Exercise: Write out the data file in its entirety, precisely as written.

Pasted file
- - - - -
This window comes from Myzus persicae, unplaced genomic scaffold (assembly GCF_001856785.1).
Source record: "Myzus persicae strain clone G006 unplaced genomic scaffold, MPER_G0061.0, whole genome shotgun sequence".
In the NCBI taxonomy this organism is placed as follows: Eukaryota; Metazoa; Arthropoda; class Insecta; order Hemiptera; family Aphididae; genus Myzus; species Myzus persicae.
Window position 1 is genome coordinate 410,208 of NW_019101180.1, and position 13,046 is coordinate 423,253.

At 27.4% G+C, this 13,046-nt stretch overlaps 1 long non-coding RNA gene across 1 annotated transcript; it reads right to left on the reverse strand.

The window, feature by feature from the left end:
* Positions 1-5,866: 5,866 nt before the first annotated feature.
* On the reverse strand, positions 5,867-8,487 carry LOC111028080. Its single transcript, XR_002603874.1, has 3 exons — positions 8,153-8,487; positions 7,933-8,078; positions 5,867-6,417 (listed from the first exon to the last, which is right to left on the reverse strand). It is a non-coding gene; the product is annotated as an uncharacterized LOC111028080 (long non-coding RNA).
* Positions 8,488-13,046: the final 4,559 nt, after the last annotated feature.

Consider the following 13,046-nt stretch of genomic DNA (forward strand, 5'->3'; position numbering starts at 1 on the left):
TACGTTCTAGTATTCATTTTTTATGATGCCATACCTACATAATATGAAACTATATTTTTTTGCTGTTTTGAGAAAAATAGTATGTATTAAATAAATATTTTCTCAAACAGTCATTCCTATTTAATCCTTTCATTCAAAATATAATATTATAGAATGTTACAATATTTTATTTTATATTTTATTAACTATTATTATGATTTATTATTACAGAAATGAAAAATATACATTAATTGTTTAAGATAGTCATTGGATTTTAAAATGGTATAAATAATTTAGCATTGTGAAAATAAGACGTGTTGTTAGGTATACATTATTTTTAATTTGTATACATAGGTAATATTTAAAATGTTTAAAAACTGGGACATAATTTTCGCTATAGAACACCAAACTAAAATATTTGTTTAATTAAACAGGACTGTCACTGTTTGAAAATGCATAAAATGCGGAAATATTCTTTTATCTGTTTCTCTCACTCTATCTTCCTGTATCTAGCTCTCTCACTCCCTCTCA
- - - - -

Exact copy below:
This window comes from Myzus persicae, unplaced genomic scaffold (assembly GCF_001856785.1).
Source record: "Myzus persicae strain clone G006 unplaced genomic scaffold, MPER_G0061.0, whole genome shotgun sequence".
In the NCBI taxonomy this organism is placed as follows: Eukaryota; Metazoa; Arthropoda; class Insecta; order Hemiptera; family Aphididae; genus Myzus; species Myzus persicae.
Window position 1 is genome coordinate 410,208 of NW_019101180.1, and position 13,046 is coordinate 423,253.

At 27.4% G+C, this 13,046-nt stretch overlaps 1 long non-coding RNA gene across 1 annotated transcript; it reads right to left on the reverse strand.

The window, feature by feature from the left end:
* Positions 1-5,866: 5,866 nt before the first annotated feature.
* On the reverse strand, positions 5,867-8,487 carry LOC111028080. Its single transcript, XR_002603874.1, has 3 exons — positions 8,153-8,487; positions 7,933-8,078; positions 5,867-6,417 (listed from the first exon to the last, which is right to left on the reverse strand). It is a non-coding gene; the product is annotated as an uncharacterized LOC111028080 (long non-coding RNA).
* Positions 8,488-13,046: the final 4,559 nt, after the last annotated feature.

Consider the following 13,046-nt stretch of genomic DNA (forward strand, 5'->3'; position numbering starts at 1 on the left):
TACGTTCTAGTATTCATTTTTTATGATGCCATACCTACATAATATGAAACTATATTTTTTTGCTGTTTTGAGAAAAATAGTATGTATTAAATAAATATTTTCTCAAACAGTCATTCCTATTTAATCCTTTCATTCAAAATATAATATTATAGAATGTTACAATATTTTATTTTATATTTTATTAACTATTATTATGATTTATTATTACAGAAATGAAAAATATACATTAATTGTTTAAGATAGTCATTGGATTTTAAAATGGTATAAATAATTTAGCATTGTGAAAATAAGACGTGTTGTTAGGTATACATTATTTTTAATTTGTATACATAGGTAATATTTAAAATGTTTAAAAACTGGGACATAATTTTCGCTATAGAACACCAAACTAAAATATTTGTTTAATTAAACAGGACTGTCACTGTTTGAAAATGCATAAAATGCGGAAATATTCTTTTATCTGTTTCTCTCACTCTATCTTCCTGTATCTAGCTCTCTCACTCCCTCTCA